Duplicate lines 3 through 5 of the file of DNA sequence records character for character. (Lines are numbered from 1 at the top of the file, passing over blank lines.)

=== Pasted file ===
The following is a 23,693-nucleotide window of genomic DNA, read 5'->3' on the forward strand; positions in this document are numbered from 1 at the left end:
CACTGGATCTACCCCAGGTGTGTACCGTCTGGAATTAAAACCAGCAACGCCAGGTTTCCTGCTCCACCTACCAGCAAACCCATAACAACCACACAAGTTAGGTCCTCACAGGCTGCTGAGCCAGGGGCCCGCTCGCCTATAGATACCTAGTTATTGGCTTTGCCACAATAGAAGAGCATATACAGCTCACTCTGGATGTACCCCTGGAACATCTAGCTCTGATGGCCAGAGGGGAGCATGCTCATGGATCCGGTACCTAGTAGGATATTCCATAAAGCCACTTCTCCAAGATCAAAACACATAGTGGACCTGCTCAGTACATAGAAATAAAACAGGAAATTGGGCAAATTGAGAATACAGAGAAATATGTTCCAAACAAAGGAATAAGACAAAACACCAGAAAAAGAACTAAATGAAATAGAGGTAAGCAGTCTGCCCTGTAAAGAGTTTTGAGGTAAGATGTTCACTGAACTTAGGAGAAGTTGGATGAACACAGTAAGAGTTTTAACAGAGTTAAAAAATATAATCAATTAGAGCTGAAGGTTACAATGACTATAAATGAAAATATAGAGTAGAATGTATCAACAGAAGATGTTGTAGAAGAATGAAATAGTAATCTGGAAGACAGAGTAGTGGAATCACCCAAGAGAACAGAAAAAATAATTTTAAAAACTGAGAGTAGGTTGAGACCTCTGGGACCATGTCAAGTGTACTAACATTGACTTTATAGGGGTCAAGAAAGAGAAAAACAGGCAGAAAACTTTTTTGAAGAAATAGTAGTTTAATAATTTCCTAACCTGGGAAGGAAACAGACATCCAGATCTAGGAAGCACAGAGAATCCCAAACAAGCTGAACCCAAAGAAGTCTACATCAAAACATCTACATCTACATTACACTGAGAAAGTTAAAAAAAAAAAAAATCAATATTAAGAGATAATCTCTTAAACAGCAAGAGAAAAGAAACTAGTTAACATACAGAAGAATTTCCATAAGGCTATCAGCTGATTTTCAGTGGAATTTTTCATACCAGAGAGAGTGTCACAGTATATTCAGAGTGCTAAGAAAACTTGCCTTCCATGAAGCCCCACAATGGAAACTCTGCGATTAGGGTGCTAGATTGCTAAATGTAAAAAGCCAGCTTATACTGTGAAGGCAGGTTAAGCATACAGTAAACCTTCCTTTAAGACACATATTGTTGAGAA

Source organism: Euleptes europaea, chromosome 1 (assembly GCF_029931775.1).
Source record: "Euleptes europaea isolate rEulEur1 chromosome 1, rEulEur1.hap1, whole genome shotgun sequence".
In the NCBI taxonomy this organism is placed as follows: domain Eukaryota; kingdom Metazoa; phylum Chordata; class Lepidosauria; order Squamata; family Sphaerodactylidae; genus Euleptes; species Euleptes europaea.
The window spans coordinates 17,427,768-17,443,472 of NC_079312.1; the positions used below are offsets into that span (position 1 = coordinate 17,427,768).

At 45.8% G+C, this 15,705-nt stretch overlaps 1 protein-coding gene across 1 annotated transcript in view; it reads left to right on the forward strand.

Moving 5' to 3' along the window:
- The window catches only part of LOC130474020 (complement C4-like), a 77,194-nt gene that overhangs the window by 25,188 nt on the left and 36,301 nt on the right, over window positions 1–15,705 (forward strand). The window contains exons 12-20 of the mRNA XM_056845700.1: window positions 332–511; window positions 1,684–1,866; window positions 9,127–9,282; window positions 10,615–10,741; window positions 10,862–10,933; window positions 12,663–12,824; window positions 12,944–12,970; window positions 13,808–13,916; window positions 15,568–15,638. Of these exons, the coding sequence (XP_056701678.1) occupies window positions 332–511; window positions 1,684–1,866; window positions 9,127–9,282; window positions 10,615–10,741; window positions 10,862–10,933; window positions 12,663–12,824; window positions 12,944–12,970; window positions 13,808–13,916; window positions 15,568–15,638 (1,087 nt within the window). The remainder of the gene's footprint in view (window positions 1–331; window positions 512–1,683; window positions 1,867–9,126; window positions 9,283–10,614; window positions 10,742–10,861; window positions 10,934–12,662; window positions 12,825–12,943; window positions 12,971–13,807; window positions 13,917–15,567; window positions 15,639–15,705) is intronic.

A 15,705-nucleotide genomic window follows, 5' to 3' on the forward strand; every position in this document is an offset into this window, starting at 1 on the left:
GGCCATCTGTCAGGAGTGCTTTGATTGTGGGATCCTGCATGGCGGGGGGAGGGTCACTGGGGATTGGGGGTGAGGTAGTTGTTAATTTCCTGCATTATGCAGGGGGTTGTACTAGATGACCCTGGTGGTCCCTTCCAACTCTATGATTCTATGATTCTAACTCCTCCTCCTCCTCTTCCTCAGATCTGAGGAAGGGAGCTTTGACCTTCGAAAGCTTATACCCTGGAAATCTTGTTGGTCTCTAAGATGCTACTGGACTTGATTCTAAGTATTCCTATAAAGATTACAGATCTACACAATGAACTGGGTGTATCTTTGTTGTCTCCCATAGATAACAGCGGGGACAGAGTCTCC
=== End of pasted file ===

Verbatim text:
Source organism: Euleptes europaea, chromosome 1 (assembly GCF_029931775.1).
Source record: "Euleptes europaea isolate rEulEur1 chromosome 1, rEulEur1.hap1, whole genome shotgun sequence".
In the NCBI taxonomy this organism is placed as follows: domain Eukaryota; kingdom Metazoa; phylum Chordata; class Lepidosauria; order Squamata; family Sphaerodactylidae; genus Euleptes; species Euleptes europaea.